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organize your .xresources
Feb 1, 2017
4 minutes read

If you are anything like me, you like to customize your terminal colorscheme. And if you are even more like me, you are using urxvt and need to edit your ~/.Xresources to changes your terminals colors. So I assume your .Xresources are mess and you want to know, how to get them clean and easy to read and customize. If you already have a working system, there is no need to change it. But maybe you can use some of my ideas. So what do my .Xresources look like?

      $ cat ~/.Xresources

      !!  @@@  @@@  @@@@@@@   @@@@@@@@   @@@@@@    @@@@@@   
      !!  @@@  @@@  @@@@@@@@  @@@@@@@@  @@@@@@@   @@@@@@@@  
      !!  @@!  !@@  @@!  @@@  @@!       !@@       @@!  @@@ 
      !!  !@!  @!!  !@!  @!@  !@!       !@!       !@!  @!@
      !!   !@@!@!   @!@!!@!   @!!!:!    !!@@!!    @!@  !@!
      !!    @!!!    !!@!@!    !!!!!:     !!@!!!   !@!  !!!
      !!   !: :!!   !!: :!!   !!:            !:!  !!:  !!!
      !!  :!:  !:!  :!:  !:!  :!:           !:!   :!:  !:!
      !!   ::  :::  ::   :::   :: ::::  :::: ::   ::::: ::
      !!   :   ::    :   : :  : :: ::   :: : :     : :  : 

      ! SOURCE TERMINAL COLORS !
      #include "/home/tillm/.xres/themes/cyberpunk_mtlx"

      ! SOURCE PROGRAM SPECIFIC FILES !
      #include "/home/tillm/.xres/urxvt"
      #include "/home/tillm/.xres/rofi"

So let’s examine this. ‘!’ initiates a comment. Comments are neat. They help you understand, what you were doing. Any nice config file needs a fancy header. Well, not really, but I like it. Going to the interesting parts: The first interesting statement is this line: #include “/home/tillm/.xres/themes/cyberpunk_mtlx” It tells the interpreter to look in ~/.xres/themes/cyberpunk_mtlx for more instructions. So, to change your scheme, you just create a new file with the colors and change a few characters in this line. It also makes it very easy to change the colors back. Nice, so, how do these theme files look?

      $ cat ~/.xres/themes/cyberpunk_mtlx

      ! cyberpunk !
      #define c00 #181818
      #define c10 #282828
      #define c11 #383838
      #define c08 #585858
      #define c12 #b8b8b8
      #define c07 #d8d8d8
      #define c13 #e8e8e8
      #define c15 #f8f8f8
      #define c01 #604938
      #define c09 #675348
      #define c03 #AA6640
      #define c02 #9A6D50
      #define c06 #4F9692
      #define c04 #B1875F
      #define c05 #D09339
      #define c14 #DA9561

      *.color0:       c00
      *.color1:       c01
      *.color2:       c02
      *.color3:       c03
      *.color4:       c04
      *.color5:       c05
      *.color6:       c06
      *.color7:       c07
      *.color8:       c08
      *.color9:       c09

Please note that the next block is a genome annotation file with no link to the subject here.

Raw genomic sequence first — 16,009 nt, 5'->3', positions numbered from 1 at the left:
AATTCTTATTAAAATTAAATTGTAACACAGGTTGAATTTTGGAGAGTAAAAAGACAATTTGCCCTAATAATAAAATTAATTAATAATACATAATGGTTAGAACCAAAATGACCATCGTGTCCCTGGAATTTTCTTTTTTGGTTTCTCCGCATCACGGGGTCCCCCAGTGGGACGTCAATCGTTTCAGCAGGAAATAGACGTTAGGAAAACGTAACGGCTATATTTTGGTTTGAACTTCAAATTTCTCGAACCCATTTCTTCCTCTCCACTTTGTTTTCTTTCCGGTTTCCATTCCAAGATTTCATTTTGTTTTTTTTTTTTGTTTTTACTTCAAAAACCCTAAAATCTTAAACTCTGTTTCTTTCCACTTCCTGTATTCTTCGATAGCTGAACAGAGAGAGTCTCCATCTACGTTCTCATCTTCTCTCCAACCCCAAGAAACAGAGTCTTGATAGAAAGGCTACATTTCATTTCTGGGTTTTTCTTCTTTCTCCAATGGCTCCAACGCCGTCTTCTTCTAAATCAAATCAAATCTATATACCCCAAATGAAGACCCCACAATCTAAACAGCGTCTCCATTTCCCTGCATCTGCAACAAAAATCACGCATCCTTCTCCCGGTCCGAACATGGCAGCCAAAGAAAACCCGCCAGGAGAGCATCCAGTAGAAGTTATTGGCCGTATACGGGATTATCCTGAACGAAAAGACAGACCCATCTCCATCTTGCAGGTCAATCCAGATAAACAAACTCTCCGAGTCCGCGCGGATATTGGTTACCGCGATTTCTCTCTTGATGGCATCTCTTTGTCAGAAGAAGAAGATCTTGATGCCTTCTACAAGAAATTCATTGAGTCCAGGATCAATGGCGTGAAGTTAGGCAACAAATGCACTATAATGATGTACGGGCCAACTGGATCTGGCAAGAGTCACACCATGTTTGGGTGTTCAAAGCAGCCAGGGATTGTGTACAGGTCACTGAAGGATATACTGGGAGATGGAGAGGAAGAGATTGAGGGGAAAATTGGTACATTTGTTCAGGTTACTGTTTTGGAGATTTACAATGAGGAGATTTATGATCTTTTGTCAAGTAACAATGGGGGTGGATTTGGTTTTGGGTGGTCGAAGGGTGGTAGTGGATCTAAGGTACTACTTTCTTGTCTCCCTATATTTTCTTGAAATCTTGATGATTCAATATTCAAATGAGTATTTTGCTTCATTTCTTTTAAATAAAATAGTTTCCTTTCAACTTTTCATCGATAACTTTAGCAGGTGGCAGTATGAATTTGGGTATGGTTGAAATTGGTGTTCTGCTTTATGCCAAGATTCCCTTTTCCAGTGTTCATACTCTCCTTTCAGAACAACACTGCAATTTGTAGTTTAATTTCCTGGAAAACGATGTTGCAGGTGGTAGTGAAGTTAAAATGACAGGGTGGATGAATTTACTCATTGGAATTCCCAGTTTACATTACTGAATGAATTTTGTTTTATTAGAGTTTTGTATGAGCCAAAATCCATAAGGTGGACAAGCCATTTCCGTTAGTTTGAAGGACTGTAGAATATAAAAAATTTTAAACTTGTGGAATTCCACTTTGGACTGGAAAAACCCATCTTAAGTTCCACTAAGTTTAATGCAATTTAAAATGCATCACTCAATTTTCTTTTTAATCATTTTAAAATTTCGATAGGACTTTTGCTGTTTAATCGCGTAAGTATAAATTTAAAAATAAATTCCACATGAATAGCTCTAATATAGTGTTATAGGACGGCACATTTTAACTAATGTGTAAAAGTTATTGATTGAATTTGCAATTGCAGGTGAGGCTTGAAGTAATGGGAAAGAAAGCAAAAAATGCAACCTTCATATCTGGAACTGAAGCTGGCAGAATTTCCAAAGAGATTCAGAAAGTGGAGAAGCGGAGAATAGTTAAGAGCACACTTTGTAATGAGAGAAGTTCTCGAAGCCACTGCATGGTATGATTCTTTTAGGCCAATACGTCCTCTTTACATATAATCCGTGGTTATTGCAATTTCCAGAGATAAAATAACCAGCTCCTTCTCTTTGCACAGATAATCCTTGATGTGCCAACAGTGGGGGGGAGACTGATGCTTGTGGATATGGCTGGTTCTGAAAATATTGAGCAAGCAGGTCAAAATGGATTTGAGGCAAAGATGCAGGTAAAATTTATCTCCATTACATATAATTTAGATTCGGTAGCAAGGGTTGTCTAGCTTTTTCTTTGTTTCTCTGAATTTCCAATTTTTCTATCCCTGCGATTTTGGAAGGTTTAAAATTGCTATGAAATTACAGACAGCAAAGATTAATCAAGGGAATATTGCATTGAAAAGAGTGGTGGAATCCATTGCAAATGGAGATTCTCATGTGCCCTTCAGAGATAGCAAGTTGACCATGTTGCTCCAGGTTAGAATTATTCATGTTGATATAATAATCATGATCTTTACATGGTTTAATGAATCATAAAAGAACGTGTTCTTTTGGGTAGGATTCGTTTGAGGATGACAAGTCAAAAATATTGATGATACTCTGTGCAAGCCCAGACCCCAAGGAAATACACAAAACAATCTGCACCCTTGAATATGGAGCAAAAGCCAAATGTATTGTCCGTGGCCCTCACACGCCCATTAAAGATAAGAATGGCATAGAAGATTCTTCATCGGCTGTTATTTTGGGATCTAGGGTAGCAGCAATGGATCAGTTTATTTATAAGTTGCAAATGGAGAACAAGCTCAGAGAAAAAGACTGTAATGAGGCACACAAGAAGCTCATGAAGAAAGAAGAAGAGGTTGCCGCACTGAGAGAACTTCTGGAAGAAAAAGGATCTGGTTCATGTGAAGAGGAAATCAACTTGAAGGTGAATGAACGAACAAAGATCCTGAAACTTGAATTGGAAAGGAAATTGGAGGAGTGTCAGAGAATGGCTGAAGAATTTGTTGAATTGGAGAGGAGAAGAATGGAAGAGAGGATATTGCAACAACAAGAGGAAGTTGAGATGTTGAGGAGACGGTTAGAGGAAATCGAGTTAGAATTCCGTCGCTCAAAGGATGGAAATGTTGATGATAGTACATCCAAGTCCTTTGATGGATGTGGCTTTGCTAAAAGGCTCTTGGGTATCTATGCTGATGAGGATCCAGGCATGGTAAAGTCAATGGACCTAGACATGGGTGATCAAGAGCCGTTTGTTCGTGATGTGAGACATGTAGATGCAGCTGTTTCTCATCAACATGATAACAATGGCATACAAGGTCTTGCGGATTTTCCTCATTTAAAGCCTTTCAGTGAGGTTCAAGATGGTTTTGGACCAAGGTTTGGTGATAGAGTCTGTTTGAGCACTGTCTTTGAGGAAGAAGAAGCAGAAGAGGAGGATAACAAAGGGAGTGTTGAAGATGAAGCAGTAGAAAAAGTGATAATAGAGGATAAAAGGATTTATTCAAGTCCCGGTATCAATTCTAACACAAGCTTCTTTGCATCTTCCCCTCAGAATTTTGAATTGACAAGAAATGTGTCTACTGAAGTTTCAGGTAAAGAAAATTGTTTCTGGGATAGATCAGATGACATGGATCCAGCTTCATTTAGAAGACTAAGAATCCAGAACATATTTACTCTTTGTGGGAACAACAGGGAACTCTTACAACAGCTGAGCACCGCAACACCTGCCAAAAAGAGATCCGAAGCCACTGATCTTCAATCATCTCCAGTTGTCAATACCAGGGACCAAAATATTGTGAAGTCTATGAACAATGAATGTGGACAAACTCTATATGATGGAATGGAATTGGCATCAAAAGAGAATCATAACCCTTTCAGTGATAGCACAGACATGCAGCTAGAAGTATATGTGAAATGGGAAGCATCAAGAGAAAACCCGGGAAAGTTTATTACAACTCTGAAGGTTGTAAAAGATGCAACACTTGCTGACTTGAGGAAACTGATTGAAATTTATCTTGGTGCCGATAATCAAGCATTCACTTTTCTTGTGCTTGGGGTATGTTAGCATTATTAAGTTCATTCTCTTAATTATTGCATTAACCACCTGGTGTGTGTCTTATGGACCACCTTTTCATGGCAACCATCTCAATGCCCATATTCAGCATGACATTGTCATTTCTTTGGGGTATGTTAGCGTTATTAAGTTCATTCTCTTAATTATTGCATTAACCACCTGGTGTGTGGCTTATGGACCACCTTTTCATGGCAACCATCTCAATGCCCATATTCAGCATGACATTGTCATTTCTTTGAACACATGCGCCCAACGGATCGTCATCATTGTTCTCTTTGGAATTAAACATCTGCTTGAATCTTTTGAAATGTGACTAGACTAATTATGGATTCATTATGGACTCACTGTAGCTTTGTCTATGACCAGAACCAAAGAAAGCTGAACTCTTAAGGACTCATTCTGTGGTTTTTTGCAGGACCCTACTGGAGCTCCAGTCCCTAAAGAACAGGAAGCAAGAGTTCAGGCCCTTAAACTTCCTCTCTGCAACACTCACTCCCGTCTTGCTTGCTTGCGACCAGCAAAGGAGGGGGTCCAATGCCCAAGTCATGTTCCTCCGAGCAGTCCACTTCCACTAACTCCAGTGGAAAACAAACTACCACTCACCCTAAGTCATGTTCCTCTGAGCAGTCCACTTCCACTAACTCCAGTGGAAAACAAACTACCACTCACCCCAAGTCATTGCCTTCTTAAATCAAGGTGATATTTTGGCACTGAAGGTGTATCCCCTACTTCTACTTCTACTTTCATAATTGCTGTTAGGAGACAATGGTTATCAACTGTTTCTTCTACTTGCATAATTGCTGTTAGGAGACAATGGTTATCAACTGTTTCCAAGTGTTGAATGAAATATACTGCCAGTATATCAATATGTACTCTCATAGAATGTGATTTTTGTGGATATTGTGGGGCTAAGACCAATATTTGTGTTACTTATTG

*.color10:      c10
      *.color11:      c11
      *.color12:      c12
      *.color13:      c13
      *.color14:      c14
      *.color15:      c15

You see, I have defined each color as a variable. This way one can use them in other contexts too. As you can see, I have created more files for the applications I use, that are configured through .Xresources. Let’s look at the .xres/urxvt as an example.

      $ cat ~/.xres/urxvt

      !!  @@@  @@@  @@@@@@@   @@@  @@@  @@@  @@@  @@@@@@@  
      !!  @@@  @@@  @@@@@@@@  @@@  @@@  @@@  @@@  @@@@@@@  
      !!  @@!  @@@  @@!  @@@  @@!  !@@  @@!  @@@    @@!    
      !!  !@!  @!@  !@!  @!@  !@!  @!!  !@!  @!@    !@!    
      !!  @!@  !@!  @!@!!@!    !@@!@!   @!@  !@!    @!!    
      !!  !@!  !!!  !!@!@!      @!!!    !@!  !!!    !!!    
      !!  !!:  !!!  !!: :!!    !: :!!   :!:  !!:    !!:    
      !!  :!:  !:!  :!:  !:!  :!:  !:!   ::!!:!     :!:    
      !!  ::::: ::  ::   :::   ::  :::    ::::       ::    
      !!   : :  :    :   : :   :   ::      :         :     

      ! APPEARANCE !
      URxvt.scrollBar: False
      URxvt.depth: 32
      URxvt.font: -xos4-terminus-medium-r-normal--12-120-72-72-c-60-iso10646-1

      ! COLORS !
      URxvt.background: [90]#000
      URxvt.foreground: #bcbcbc
      URxvt.cursorColor: c14

As you can see, I used the variable ‘c14’ I declared before, to set the value of URxvt.cursorColor. Similar stuff can be seen in the config file for rofi.


So what are the upsides of organizing your .Xresources this way?

  1. Changing your terminal colorscheme is very convinient.
  2. You can easily reuse the colors declared in your theme for the configuration of other tools and other properties.
  3. You can find the options you want to change faster, because you have separate files for different application. This way, you don’t have to look through just one long file.
  4. You have fancy headers on your config files.

You’re welcome! ;)


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